According to newly released survey data, U.S. workers in privately held companies tend to be less stressed than their counterparts in other countries around the world. Other recent research suggests that IT workers in particular are less stressed than workers in other professions. So the survey mavens would have us believe that if you're a U.S. IT worker, your job is relatively non-stressful.
These survey results don't surprise me, because I've been around IT professionals for 20 years, and I have a good sense of what those findings really mean. What I've learned is that it's not the case that IT jobs in the U.S. are inherently less stressful. It's just that U.S. IT workers tend to be particularly good at handling the stress.https://o1.qnsr.com/log/p.gif?;n=203;c=204663295;s=11915;x=7936;f=201904081034270;u=j;z=TIMESTAMP;a=20410779;e=i
Let's look at the data. The results of a November survey released yesterday by Grant Thornton International, an accounting firm based in Chicago, show that the five most stressful countries for workers in privately held companies are China, Mexico, Turkey, Vietnam and Greece. The global average stress index was 56, and the U.S. came in at 50. By comparison, the index for China was 76, and Sweden, the least stressful country on the list, came in at 23.
Moving to IT workers in particular, according to the 2009 Jobs Rated Report produced by CareerCast.com, not one of the top eight most stressful jobs lies within the realm of IT. Those jobs are:
Commercial Airline Pilot
Advertising Account Executive
Real Estate Agent
Physician (General Practice)
On the other end of the scale, the eight least stressful professions include two IT jobs: computer systems analyst and software engineer. And the only two jobs you could have that are less stressful than computer systems analyst, according to this research, are actuary and dietician. Here's the list:
Computer Systems Analyst
Computerworld's 2009 Salary Survey of 5,000 IT professionals at all levels, meanwhile, found that less than half (47 percent) consider their jobs to be either "stressful" or "very stressful." And despite the economic craziness of the past year, only 25 percent of respondents said their job was less stressful a year ago. Sixteen percent said it was more stressful a year ago.
Next page: We should get more credit for our great senses of humor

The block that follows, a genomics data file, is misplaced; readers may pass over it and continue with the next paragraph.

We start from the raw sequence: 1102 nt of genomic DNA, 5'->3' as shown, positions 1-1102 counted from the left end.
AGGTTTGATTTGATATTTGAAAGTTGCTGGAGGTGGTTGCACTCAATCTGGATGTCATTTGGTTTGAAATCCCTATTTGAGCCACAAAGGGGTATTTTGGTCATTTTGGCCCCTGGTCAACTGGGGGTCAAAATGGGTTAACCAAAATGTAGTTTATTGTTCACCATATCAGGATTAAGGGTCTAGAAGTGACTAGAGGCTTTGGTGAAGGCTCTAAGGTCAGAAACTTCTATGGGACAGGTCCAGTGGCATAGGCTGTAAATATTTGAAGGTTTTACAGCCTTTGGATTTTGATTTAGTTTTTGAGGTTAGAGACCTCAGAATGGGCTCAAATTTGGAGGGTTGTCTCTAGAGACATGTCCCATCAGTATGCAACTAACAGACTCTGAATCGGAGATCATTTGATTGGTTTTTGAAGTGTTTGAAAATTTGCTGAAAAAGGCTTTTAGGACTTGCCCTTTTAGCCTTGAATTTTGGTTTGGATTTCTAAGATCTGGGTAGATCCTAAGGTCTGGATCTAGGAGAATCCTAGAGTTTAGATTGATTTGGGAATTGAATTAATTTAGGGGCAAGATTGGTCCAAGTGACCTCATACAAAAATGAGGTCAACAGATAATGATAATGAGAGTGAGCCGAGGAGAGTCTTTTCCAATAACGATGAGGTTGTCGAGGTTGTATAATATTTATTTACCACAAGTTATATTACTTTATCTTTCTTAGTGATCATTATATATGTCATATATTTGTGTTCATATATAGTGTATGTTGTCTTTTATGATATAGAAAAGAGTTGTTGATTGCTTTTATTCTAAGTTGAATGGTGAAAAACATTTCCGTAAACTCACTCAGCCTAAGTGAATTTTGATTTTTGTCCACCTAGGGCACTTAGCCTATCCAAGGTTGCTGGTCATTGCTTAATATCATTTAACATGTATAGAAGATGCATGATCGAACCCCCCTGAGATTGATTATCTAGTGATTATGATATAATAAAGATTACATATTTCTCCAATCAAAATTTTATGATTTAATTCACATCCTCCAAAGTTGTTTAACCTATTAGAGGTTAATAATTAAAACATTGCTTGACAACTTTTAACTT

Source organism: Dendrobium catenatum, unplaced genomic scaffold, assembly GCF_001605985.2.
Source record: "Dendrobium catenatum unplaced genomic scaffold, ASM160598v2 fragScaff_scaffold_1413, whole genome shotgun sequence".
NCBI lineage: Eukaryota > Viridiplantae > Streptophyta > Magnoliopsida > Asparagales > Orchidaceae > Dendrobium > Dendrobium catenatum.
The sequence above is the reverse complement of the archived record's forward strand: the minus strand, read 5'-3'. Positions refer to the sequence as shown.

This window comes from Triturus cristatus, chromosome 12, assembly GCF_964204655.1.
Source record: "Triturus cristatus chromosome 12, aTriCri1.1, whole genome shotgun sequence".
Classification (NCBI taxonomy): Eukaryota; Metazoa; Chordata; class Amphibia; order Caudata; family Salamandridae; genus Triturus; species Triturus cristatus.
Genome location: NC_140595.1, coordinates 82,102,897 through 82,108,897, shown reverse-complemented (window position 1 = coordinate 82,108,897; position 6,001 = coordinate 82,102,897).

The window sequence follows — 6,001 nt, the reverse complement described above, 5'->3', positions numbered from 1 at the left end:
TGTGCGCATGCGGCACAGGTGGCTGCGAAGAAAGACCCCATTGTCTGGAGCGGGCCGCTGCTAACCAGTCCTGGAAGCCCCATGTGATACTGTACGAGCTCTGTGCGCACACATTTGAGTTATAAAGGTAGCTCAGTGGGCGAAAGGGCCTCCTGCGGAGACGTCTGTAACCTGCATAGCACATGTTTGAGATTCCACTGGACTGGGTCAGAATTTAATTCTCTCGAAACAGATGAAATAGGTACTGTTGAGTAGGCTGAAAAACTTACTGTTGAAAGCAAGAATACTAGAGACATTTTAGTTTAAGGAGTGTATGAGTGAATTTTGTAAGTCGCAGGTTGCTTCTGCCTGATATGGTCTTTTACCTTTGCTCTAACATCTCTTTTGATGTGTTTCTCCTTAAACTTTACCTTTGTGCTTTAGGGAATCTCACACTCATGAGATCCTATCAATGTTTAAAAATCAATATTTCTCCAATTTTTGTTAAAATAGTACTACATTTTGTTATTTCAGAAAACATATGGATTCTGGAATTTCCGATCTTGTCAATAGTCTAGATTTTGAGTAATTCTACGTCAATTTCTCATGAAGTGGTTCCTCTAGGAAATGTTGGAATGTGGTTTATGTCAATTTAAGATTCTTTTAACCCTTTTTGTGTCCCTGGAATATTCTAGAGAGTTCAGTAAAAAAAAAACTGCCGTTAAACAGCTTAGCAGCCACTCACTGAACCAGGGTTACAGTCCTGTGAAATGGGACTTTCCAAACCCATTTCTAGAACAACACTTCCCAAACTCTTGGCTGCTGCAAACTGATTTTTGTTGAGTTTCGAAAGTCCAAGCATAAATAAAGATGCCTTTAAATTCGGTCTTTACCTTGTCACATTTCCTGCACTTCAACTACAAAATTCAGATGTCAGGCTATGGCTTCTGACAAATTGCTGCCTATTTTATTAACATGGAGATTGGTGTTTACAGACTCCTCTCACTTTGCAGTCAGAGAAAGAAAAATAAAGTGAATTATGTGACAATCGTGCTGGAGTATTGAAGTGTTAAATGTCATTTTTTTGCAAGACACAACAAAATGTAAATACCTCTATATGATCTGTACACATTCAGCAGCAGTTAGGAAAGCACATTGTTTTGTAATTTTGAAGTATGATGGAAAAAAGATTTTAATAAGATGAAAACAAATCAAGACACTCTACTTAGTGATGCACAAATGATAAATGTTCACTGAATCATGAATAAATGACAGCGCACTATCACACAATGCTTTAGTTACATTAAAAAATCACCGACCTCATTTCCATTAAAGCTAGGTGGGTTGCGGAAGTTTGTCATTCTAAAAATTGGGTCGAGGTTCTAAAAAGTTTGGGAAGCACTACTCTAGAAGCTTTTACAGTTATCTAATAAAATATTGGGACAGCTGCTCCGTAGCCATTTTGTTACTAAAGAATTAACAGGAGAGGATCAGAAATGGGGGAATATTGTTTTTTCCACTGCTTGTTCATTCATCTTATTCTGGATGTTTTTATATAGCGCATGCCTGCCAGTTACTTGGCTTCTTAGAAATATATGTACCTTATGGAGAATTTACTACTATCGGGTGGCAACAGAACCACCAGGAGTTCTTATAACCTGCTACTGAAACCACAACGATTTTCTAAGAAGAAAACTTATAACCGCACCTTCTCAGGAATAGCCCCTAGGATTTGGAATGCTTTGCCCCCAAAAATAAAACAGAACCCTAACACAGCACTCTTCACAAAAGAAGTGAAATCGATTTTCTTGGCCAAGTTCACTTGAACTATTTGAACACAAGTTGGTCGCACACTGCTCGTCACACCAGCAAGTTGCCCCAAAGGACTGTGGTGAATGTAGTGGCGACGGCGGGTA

To anyone who hasn't spent a career in or around the IT profession, the numbers would suggest that IT is a relatively low-stress career field, despite the fact that the work is quintessentially mission-critical. Yet we all know that the very nature of the job is such that it's necessarily high-stress. Regardless of what you do in IT, if you get something wrong or if something goes wrong on your watch, the ramifications are disruptive at best, and potentially catastrophic.
My contention is that IT professionals tend to be wired in a way that enables them to cope with stress more successfully than people in other professions, so when asked, they're inclined to minimize the stress level. It's like an individual's threshold for pain: When a doctor asks a patient to describe his pain level on a scale from 0 to 10, one person's 2 is another person's 8.
There may be any number of reasons why IT workers might have a high threshold for stress, but my observation is that a lot of it has to do with the fact that the typical IT professional has an amazingly good sense of humor. I've heard countless IT pros say that you just can't make it in this profession without a sense of humor, and I'm convinced they're right. Simply put, people in IT tend to have an unquenchable ability to laugh.
That observation was crystallized this week at the Midmarket CIO Forum in Orlando, where CIOs and other IT executives from around the country gathered to share their experiences. Despite the severe challenges that virtually every CIO is facing in these times of economic hardship, and the seriousness of the technology issues confronting them, there was simply no room on anyone's agenda for somberness. To the contrary, the refreshing, uplifting sound of laughter could at one point or another be heard in session after session, in meeting room after meeting room. The healthiness of that can't be overstated.
And for what it's worth, I've spent almost a third of my life outside of the U.S., and I've come to recognize that one of our best attributes as Americans is that we tend to have the fortitude to laugh. We're certainly not the only ones, but we're definitely in the top tier. So it's probably not really the case that U.S. workers as a whole are under relatively low stress, either.